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Color is frequently used on the web to improve design and convey information. Some users have partial or complete color blindness, an inability to distinguish between certain sets of colors, or an inability to see colors entirely. To ensure accessibility, digital content must have:
Text needs to contrast sufficiently against the background to be easy to read.
Color contrast is defined as a ratio between two colors, with higher contrasts being more accessible. The Web Content Accessibility Guidelines state that the contrast ratio between two colors must be at least 4.5:1 for standard sized text, and at least 3:1 for large sized text. Large text is 18 pt. font or larger, or 14 pt. bold font or larger.
There are a variety of web-based tools for testing color contrast, one recommended tool is the WebAIM Contrast checker. In the event the current color choices are not sufficiently contrasting, this tool also provides a slider that allows you to lighten or darken colors to achieve the needed contrast.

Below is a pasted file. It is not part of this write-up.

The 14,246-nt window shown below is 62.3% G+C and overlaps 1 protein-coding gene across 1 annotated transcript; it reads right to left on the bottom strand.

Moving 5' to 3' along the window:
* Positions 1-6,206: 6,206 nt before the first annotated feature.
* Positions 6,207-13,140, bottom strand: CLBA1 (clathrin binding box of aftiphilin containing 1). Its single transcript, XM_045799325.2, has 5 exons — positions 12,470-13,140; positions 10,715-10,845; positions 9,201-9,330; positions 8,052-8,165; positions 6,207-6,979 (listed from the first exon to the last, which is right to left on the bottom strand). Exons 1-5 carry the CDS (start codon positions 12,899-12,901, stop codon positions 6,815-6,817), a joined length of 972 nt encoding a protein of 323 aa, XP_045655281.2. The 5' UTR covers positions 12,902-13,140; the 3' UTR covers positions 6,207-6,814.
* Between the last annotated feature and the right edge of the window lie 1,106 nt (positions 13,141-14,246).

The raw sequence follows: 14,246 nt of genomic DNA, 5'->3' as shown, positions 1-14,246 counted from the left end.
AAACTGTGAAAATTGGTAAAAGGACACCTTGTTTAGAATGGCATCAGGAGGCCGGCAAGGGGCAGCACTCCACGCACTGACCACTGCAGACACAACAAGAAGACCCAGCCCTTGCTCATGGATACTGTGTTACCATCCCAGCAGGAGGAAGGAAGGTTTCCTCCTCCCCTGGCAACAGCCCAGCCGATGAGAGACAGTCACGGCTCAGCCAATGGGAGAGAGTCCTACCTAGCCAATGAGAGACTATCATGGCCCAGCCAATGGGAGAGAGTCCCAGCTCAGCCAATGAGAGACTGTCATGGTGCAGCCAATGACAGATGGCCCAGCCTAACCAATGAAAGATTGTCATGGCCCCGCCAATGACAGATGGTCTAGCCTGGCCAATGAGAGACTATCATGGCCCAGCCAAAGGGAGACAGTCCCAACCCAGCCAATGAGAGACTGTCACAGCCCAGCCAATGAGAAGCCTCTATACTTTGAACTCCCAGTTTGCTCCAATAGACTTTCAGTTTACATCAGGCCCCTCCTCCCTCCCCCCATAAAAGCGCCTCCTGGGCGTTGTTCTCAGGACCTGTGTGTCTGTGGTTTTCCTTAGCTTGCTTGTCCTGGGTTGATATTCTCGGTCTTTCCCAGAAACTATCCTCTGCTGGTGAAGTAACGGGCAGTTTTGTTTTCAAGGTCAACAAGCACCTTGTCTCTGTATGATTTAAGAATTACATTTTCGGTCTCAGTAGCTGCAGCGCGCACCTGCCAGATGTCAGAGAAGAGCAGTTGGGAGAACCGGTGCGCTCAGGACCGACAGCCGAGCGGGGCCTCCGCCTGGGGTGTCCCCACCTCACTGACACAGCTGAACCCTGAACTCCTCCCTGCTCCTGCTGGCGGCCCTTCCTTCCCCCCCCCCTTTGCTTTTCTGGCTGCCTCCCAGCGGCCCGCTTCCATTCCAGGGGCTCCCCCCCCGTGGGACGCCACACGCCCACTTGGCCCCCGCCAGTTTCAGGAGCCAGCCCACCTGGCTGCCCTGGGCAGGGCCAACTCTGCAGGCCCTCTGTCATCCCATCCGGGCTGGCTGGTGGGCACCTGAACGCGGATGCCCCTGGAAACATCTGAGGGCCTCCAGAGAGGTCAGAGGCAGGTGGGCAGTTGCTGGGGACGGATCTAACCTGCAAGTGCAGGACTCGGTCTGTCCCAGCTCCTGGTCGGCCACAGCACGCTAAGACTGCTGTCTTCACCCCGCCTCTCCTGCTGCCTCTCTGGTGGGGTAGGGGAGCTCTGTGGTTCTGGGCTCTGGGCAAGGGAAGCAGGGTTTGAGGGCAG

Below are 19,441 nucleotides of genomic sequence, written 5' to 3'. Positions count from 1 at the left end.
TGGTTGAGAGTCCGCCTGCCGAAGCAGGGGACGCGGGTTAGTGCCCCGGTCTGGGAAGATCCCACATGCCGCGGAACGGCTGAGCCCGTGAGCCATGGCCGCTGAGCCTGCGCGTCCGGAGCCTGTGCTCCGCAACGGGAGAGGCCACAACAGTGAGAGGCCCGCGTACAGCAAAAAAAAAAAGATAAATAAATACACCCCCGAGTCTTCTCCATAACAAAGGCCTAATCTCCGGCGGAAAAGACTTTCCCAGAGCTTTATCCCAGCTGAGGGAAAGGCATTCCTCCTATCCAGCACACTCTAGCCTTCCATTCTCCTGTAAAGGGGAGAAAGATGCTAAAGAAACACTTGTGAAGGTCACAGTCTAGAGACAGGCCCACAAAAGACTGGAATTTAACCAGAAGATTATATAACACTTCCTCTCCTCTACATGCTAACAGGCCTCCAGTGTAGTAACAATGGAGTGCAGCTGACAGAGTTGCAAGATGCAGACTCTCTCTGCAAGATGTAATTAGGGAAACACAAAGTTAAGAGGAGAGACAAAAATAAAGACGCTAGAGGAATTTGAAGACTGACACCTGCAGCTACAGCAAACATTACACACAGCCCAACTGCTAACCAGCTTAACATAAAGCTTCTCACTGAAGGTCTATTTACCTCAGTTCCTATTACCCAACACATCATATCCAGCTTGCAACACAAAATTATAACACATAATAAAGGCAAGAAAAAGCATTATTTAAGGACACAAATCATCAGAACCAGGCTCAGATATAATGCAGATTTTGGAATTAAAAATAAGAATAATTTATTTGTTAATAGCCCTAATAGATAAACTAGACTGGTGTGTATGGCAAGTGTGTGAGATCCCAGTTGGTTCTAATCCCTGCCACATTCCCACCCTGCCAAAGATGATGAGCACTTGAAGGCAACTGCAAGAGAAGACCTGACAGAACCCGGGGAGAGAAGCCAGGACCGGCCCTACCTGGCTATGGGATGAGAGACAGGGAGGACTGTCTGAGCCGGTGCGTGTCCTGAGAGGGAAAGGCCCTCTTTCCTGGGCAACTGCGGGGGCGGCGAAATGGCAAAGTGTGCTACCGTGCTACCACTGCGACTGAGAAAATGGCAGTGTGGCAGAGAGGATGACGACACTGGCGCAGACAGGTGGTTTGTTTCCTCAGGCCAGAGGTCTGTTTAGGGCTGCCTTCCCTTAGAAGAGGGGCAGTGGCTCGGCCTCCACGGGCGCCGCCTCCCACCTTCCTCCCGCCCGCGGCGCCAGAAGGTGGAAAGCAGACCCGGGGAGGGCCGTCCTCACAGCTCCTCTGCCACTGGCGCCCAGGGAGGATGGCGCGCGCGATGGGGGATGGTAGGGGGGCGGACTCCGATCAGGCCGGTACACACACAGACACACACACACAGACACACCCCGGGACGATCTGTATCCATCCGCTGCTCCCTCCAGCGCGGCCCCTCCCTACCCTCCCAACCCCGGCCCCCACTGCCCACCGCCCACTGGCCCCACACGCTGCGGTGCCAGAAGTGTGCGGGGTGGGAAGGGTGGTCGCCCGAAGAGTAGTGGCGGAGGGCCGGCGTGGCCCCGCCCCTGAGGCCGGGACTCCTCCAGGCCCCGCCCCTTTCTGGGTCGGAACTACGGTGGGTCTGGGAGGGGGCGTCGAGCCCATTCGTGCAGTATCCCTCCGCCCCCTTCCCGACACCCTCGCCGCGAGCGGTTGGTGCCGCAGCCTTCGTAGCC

Automated testing tools like WebAIM WAVE also test for color contrast violations on the page. These tools test against solid color backgrounds only, they are unable to identify color contrast errors in patterns, gradients, or background images or videos. These latter backgrounds must be tested manually.
Color cannot be the sole identifier of functionality or state on a website. It may be used to indicate functionality, but there must also be some other visual cue.
This guideline also applies to images. The following chart uses color alone to indicate information, and is inaccessible.
By changing the line styles and adding markers at each data point, there is an alternate way of associating each line with the respective label in the legend.
Manually review the content and verify that color is not the sole indicator of functionality. Switch the screen to grayscale and review any graphs to make sure they can still be understood.